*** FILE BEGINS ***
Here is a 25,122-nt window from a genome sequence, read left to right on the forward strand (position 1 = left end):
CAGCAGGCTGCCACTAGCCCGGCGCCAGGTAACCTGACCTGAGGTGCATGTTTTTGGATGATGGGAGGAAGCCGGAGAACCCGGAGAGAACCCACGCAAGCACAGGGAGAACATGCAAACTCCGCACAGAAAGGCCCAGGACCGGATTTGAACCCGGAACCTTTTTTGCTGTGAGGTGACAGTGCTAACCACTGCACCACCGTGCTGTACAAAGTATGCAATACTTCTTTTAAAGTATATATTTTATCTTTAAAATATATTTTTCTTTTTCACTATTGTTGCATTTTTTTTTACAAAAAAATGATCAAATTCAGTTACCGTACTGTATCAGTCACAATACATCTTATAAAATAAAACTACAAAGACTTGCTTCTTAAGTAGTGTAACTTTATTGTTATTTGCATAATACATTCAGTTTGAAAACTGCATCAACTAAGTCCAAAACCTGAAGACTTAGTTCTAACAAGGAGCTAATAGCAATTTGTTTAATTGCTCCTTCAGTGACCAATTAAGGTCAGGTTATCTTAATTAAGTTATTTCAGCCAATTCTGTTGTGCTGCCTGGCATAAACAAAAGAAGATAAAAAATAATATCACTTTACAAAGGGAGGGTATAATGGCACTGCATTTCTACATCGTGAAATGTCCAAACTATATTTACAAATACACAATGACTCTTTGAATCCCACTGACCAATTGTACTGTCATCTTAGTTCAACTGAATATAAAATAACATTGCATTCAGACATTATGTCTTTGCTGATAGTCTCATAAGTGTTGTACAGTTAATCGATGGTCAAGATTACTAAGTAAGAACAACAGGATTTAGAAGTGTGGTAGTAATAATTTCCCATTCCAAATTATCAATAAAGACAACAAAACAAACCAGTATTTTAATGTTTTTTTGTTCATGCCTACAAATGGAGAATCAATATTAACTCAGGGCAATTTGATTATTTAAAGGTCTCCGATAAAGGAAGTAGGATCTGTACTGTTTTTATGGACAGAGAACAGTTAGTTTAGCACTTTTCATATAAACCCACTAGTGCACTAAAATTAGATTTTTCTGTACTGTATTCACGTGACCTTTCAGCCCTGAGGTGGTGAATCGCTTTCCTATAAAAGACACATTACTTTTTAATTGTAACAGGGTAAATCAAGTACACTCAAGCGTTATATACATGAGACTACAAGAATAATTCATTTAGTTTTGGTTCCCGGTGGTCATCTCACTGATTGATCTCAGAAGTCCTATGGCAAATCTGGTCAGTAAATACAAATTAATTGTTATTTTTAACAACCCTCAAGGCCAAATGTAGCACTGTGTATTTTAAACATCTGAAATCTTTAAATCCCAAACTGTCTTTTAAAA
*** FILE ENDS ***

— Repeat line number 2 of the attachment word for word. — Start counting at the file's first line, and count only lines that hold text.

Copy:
CAGCAGGCTGCCACTAGCCCGGCGCCAGGTAACCTGACCTGAGGTGCATGTTTTTGGATGATGGGAGGAAGCCGGAGAACCCGGAGAGAACCCACGCAAGCACAGGGAGAACATGCAAACTCCGCACAGAAAGGCCCAGGACCGGATTTGAACCCGGAACCTTTTTTGCTGTGAGGTGACAGTGCTAACCACTGCACCACCGTGCTGTACAAAGTATGCAATACTTCTTTTAAAGTATATATTTTATCTTTAAAATATATTTTTCTTTTTCACTATTGTTGCATTTTTTTTTACAAAAAAATGATCAAATTCAGTTACCGTACTGTATCAGTCACAATACATCTTATAAAATAAAACTACAAAGACTTGCTTCTTAAGTAGTGTAACTTTATTGTTATTTGCATAATACATTCAGTTTGAAAACTGCATCAACTAAGTCCAAAACCTGAAGACTTAGTTCTAACAAGGAGCTAATAGCAATTTGTTTAATTGCTCCTTCAGTGACCAATTAAGGTCAGGTTATCTTAATTAAGTTATTTCAGCCAATTCTGTTGTGCTGCCTGGCATAAACAAAAGAAGATAAAAAATAATATCACTTTACAAAGGGAGGGTATAATGGCACTGCATTTCTACATCGTGAAATGTCCAAACTATATTTACAAATACACAATGACTCTTTGAATCCCACTGACCAATTGTACTGTCATCTTAGTTCAACTGAATATAAAATAACATTGCATTCAGACATTATGTCTTTGCTGATAGTCTCATAAGTGTTGTACAGTTAATCGATGGTCAAGATTACTAAGTAAGAACAACAGGATTTAGAAGTGTGGTAGTAATAATTTCCCATTCCAAATTATCAATAAAGACAACAAAACAAACCAGTATTTTAATGTTTTTTTGTTCATGCCTACAAATGGAGAATCAATATTAACTCAGGGCAATTTGATTATTTAAAGGTCTCCGATAAAGGAAGTAGGATCTGTACTGTTTTTATGGACAGAGAACAGTTAGTTTAGCACTTTTCATATAAACCCACTAGTGCACTAAAATTAGATTTTTCTGTACTGTATTCACGTGACCTTTCAGCCCTGAGGTGGTGAATCGCTTTCCTATAAAAGACACATTACTTTTTAATTGTAACAGGGTAAATCAAGTACACTCAAGCGTTATATACATGAGACTACAAGAATAATTCATTTAGTTTTGGTTCCCGGTGGTCATCTCACTGATTGATCTCAGAAGTCCTATGGCAAATCTGGTCAGTAAATACAAATTAATTGTTATTTTTAACAACCCTCAAGGCCAAATGTAGCACTGTGTATTTTAAACATCTGAAATCTTTAAATCCCAAACTGTCTTTTAAAA